I get discouraged by other writers who tell me they just LOVE, LOVE, LOVE to write. And I do, too! I don’t think it’s a lack of love, it’s just a problem of prioritizing. Obviously, I need to work and do freelance to make a living, so in order to spend more time writing for myself, I need to make better use of my time or cut out those things that aren’t pushing me toward my goal.

Enter: The Lifelong Project.

My uncle, Joseph Phillips, wrote a book called “The Lifelong Project” that takes project management tactics and shows you how to apply them to your life’s goals. As I read the book, I followed the instructions, created a binder, and made a strict plan for me to finish writing the memoir in a timely fashion.

This blog was a part of my plan.

So far, though, I have failed myself a little bit. Since there is no one around to punish me when I don’t finish my assignments on time, I haven’t been the first in line to finish them. As I said, I let other things get in the way. But, I also am just afraid. It sounds like a copout excuse, I know, but I am afraid of spending loads of time writing a book, only to have it rejected and never published.

But, as my dad always tells me, “The answer is always no until you try.”

I hope this blog {since I am paying for it} will keep me motivated—I have to write to keep it populated. I want to meet other writers facing my same struggles, and share my work to get some feedback as I write. So this week, I’m really making an effort to catch up on my assignments, and in all honesty, I’m not too far gone.

Hey girl, hey!

Hello my sweet friends! If you’re reading this, it’s probably because I told you to check out my brand-new project, The Bitter Lemon! As you can tell, I’m pretty excited about it.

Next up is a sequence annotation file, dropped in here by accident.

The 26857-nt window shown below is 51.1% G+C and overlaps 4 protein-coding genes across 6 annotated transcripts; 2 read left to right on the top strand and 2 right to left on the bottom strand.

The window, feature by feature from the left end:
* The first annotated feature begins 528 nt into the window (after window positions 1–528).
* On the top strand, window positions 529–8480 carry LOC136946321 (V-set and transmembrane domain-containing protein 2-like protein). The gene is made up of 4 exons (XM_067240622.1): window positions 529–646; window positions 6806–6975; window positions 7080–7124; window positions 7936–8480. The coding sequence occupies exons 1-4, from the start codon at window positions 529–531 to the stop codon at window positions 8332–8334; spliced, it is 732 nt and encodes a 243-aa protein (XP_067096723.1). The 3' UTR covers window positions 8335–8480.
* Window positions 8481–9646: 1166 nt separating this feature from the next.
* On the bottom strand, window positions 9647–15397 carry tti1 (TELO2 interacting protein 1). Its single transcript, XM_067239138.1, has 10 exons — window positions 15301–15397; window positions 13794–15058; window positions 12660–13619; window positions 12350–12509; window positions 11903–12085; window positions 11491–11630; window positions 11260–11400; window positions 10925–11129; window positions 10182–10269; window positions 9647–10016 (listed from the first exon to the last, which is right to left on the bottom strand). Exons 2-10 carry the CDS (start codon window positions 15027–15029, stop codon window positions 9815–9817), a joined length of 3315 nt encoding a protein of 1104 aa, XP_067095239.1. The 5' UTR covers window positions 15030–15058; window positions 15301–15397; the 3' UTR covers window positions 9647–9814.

One of my goals for 2010 was to finally (FINALLY) do something I’ve wanted to do for more than three years now—write a memoir. But while it’s always in the back of my mind, I’ve obviously never made the real effort to just write it already.

Sometimes, I do get unmotivated. But other times, I simply let life get in the way—work, freelance, blogging, relationships, a social life, and of course, reality television. I know, I know, I really have no excuse.

But here I am, and that should count for something, right?! I plan to use this blog as a place for me to keep notes, make lists, post chapters and little somethings I write all for my memoir, “How to Make Lemonade.”

No, I’m not authoring a book on beverages. “How to Make Lemonade” is my way of explaining my terrible, yet very funny, journey of life in the dating world as a twenty-something. Sometimes, my optimistic heart gets the best of me. Other times, I’m cynical and single with a sassy attitude to boot.

I’ve spent years analyzing the game we call dating, many of which has involved those familiar girls’ nights over tables of martinis…to no end. But I am determined not to get down over it. Instead, I want to share my stories, have a laugh, and perhaps make a little lemonade (with a large splash of vodka).

I would like to personally invite you to join me on my journey. Please, comment on my writing, or tell me your dating successes and failures. When drinks are concerned, it’s truly my belief that the more, the merrier!